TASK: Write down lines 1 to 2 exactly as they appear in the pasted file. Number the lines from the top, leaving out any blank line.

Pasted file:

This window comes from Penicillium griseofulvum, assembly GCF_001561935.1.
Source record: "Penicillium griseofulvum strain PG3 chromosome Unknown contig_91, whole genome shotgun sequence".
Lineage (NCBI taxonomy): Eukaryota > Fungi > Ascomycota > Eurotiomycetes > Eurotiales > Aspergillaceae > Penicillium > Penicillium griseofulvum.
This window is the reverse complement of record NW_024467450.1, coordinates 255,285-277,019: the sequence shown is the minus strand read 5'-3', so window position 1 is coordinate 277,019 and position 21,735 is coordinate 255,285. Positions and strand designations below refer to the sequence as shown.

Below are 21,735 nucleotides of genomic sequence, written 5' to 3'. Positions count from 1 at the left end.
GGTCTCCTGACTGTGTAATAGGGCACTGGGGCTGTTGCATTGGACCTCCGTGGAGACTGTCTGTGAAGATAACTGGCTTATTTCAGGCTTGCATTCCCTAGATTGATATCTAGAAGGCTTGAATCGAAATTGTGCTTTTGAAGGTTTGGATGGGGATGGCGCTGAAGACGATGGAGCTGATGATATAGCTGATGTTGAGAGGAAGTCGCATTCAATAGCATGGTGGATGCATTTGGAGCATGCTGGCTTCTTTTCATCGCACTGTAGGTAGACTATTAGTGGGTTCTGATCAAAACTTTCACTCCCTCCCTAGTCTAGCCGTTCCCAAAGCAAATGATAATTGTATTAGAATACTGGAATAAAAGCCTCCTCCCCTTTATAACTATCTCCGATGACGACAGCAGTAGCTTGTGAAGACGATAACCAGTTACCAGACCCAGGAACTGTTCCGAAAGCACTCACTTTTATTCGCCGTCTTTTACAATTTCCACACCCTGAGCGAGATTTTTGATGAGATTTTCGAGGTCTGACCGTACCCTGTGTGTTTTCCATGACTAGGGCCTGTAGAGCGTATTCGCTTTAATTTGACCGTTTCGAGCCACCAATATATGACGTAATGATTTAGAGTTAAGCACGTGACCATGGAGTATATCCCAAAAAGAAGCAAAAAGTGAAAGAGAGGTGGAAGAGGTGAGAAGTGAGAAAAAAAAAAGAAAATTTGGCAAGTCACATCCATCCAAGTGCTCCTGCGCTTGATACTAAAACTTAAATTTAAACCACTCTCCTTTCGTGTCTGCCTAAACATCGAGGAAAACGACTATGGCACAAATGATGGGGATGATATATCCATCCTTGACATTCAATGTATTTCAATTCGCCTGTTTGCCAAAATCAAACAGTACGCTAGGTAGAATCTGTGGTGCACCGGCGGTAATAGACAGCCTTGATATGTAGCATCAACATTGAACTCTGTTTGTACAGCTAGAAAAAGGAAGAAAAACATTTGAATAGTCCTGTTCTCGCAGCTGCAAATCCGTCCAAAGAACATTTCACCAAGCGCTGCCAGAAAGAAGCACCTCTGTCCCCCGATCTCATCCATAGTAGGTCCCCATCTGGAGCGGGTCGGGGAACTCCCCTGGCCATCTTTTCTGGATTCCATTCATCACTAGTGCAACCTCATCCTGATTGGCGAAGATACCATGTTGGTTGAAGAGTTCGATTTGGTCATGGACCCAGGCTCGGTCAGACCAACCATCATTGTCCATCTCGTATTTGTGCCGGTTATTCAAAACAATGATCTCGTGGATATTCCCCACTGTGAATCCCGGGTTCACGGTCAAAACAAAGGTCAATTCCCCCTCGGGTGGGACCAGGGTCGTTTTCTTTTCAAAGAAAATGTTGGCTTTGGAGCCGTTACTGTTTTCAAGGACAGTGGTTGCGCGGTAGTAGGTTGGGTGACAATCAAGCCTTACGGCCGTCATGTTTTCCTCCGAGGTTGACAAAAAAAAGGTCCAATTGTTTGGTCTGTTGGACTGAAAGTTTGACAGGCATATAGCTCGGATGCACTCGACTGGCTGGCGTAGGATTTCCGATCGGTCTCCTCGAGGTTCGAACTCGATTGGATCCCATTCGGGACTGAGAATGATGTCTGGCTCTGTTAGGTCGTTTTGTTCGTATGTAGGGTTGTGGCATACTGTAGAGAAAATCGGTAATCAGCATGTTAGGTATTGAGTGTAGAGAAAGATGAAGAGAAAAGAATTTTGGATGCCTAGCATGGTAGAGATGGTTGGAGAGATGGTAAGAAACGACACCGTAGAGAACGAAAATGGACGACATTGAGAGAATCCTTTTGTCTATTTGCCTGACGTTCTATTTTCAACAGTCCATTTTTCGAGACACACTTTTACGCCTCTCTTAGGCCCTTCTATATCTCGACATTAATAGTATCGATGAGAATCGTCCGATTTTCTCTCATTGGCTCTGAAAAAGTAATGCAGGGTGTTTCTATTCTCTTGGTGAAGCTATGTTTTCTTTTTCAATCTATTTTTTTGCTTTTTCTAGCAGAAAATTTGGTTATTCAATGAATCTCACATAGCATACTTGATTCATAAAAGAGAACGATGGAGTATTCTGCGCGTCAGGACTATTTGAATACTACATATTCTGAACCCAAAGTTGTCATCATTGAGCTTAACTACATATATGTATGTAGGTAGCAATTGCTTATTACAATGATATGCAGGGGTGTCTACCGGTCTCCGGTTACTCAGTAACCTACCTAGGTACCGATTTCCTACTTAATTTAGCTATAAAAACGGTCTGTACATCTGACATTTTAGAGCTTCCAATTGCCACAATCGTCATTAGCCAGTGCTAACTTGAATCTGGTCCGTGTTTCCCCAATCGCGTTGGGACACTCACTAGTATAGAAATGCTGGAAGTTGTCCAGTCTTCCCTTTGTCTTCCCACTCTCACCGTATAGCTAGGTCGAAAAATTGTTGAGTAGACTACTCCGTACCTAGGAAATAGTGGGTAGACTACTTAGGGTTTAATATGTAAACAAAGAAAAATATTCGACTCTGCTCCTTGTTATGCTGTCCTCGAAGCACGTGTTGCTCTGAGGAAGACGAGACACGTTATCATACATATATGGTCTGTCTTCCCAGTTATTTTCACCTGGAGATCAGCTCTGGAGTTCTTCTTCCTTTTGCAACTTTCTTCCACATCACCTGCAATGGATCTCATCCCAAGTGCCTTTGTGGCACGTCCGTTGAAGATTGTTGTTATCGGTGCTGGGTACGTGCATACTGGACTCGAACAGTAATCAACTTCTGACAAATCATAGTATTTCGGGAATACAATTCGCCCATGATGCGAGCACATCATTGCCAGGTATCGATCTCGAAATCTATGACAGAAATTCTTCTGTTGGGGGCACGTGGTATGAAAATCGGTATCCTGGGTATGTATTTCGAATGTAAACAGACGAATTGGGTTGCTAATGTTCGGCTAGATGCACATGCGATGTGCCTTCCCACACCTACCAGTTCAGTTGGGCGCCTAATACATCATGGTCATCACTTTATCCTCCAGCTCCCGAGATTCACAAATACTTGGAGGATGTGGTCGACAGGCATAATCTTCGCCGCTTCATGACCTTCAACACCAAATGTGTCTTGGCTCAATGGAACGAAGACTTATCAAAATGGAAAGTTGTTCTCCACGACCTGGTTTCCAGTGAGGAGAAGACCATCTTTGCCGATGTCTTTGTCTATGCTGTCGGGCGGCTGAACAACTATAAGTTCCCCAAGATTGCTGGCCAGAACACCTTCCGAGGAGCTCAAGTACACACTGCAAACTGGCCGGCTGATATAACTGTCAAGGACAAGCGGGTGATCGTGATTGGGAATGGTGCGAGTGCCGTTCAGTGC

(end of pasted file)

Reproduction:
This window comes from Penicillium griseofulvum, assembly GCF_001561935.1.
Source record: "Penicillium griseofulvum strain PG3 chromosome Unknown contig_91, whole genome shotgun sequence".